The Rwandan hotel manager portrayed by Don Cheadle in the movie "Hotel Rwanda" could face charges by Rwandan authorities over allegations the man sent money to opposition commanders, Rwanda's top prosecutor said.
But the former manager, Paul Rusesabagina, told The Associated Press on Wednesday that he hasn't sent any money to Rwanda in years, and that the government is launching a smear campaign against him because he has opposed President Paul Kagame in the past.
Rwanda's top prosecutor, Martin Ngoga, said Rusesabagina helped finance what he described as terrorist activities in Rwanda by helping fund commanders with the FDLR, or Democratic Forces for the Liberation of Rwanda. No formal charges have yet been filed.
Ngoga said he is asking U.S. officials for assistance in gathering evidence. Some of the financial transactions he alleges were criminal originated in San Antonio, Texas. Rusesabagina has a house in Texas but said he has never sent money to Burundi or Tanzania as is alleged by Ngoga.
"Those who want to continue considering him as a hero can go on," Ngoga told a news conference late Tuesday. "We consider him a serious criminal suspect who has been financing FDLR and we are challenging whoever speaks on his behalf to tell us whether he never sent money to these FDLR commanders we have in custody."
After his story was publicized in "Hotel Rwanda," Rusesabagina was hailed as a hero around the world. Former U.S. President George W. Bush gave him the Presidential Medal of Freedom in 2005, the highest civilian honor in the U.S.
However, the government of Rwanda did not view him as a hero after Rusesabagina began criticizing the regime of Kagame, who has since called Rusesabagina a "manufactured hero," according to Terry George, the director of "Hotel Rwanda."
Rusesabagina, 56, who was released from a hospital operation last week to find that his home in Brussels, Belgium had been broken into and documents stolen, says he has done nothing wrong.
"It is the latest step in a campaign against me by the Rwandan government that has included public insults, lies and physical harassment," Rusesabagina said.
"My foundation is advocating for a truth, justice and reconciliation process to try to foster sustainable peace in Rwanda ... but anyone who opposes Kagame inside or outside the country is treated with this kind of harassment."
More than 500,000 Rwandans, mostly ethnic Tutsis and moderate Hutus, were killed in Rwanda's 1994 genocide. Kagame, an ethnic Tutsi, has tried to downplay the role of ethnicity in post-genocide Rwanda, and people in the country rarely refer to themselves as Hutu or Tutsi and can face charges for speaking publicly about ethnicity.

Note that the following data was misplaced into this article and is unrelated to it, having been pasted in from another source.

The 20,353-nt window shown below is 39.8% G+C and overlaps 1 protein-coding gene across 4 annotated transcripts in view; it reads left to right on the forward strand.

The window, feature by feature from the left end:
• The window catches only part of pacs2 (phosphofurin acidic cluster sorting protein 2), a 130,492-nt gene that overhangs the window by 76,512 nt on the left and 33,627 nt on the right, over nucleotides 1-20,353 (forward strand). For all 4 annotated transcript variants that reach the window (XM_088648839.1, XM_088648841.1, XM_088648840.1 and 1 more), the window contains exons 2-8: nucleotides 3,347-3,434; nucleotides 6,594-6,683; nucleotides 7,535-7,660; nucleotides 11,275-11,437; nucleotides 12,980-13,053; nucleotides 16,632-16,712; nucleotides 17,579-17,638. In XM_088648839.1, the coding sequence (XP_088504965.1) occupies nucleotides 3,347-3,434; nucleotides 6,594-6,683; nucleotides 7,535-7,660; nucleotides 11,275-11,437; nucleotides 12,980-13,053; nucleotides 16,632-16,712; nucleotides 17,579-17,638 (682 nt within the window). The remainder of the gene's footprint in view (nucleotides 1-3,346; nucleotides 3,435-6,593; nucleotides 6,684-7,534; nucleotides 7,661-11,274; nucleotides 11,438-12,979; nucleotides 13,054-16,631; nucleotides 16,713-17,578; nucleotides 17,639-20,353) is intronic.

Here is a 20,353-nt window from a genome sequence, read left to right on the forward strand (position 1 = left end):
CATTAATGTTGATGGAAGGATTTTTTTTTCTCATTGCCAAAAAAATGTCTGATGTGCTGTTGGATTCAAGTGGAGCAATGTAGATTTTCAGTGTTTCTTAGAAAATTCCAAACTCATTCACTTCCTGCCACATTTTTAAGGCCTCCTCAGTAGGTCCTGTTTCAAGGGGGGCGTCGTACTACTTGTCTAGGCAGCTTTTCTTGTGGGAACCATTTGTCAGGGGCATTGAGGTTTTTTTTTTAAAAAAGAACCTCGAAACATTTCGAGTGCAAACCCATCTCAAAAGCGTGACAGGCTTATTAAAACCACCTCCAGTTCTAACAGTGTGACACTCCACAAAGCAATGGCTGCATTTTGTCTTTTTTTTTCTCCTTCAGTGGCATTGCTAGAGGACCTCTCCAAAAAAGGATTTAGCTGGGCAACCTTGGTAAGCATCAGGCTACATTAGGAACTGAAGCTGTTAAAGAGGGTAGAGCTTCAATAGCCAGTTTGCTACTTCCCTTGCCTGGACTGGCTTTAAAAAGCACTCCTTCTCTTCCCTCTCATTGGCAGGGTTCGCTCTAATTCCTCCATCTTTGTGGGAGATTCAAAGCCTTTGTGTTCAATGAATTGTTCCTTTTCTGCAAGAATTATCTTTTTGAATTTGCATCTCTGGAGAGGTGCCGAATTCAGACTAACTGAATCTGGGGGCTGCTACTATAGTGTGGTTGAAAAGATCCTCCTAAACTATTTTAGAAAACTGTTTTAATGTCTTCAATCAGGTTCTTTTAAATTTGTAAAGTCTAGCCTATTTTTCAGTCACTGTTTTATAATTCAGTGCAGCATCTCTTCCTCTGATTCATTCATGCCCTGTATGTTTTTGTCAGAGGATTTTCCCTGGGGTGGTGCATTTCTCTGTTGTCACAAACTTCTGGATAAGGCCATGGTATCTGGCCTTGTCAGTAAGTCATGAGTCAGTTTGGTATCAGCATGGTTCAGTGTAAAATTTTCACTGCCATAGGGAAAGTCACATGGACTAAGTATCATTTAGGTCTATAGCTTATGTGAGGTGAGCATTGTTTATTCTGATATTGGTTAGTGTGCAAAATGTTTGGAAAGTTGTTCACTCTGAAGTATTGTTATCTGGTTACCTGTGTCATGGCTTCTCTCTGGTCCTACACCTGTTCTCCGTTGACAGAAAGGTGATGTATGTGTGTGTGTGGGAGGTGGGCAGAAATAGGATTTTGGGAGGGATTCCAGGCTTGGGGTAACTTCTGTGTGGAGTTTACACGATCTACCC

Human rights groups accuse Kagame's regime of iron-fisted control and of silencing opposition politicians and media outlets. Human rights groups and other critics decried the arrest of several opposition figures in the lead-up to Rwanda's August president election, and noted that several others were killed or attacked under suspicious circumstances.
The potential charges against Rusesabagina appear to be intertwined with those against Victoire Ingabire, a Hutu opposition politician who was jailed earlier this month on charges of forming a terrorist group.
Ingabire earlier this year sought representation by Peter Erlinder, a U.S. lawyer who was jailed by Rwandan authorities for about three weeks when he arrived in Rwanda in May to meet with Ingabire. Erlinder was welcomed back to the U.S. in July by Rusesabagina, and the two appeared together on a news program.
"The Kagame regime is beginning to show signs of desperation and lashing out in all directions," Erlinder said Wednesday, adding that the Rwandan government has been working toward charges against Rusesabagina for some time.
"He's already been declared persona non grata by Kagame several years ago," Erlinder said.
Ngoga said that the FDLR commanders in Rwandan custody have given evidence against both Ingabire and Rusesabagina.
Ngoga said Western Union money transfers by Rusesabagina were sent to two commanders in the FDLR with the aim of recruiting fighters for a new military wing of FDU-Inkingi, which is the political party headed by Ingabire.
"We are not talking in general terms, we are mentioning the names, the transactions which were done from San Antonio, Texas," Ngoga said. "It was received in Dar es Salaam and Bujumbura and sent by Paul Rusesabagina himself."
Rusesabagina told AP that the last time he sent money to Rwanda was in 2002 or 2003, and that it totaled at most 1,000 euros ($1,380). He said he supports Ingabire and other opposition candidates through press releases from his foundation and advocates for free, fair and open elections without violence or human rights abuses.
Rusesabagina said he was just released from the hospital following surgery and that when he went to his home in Belgium he discovered someone had broken in his house and stolen documents that are written in a Rwandan language.
"I am asking myself what a Belgian thief might want with documents with only a Rwandan could read?" Rusesabagina said.
Associated Press reporter Jason Straziuso contributed from Nairobi, Kenya. Associated Press writer Amy Forliti in Minneapolis contributed to this report.
On the Internet:
Hotel Rwanda Rusesabagina Foundation: http://hrrfoundation.org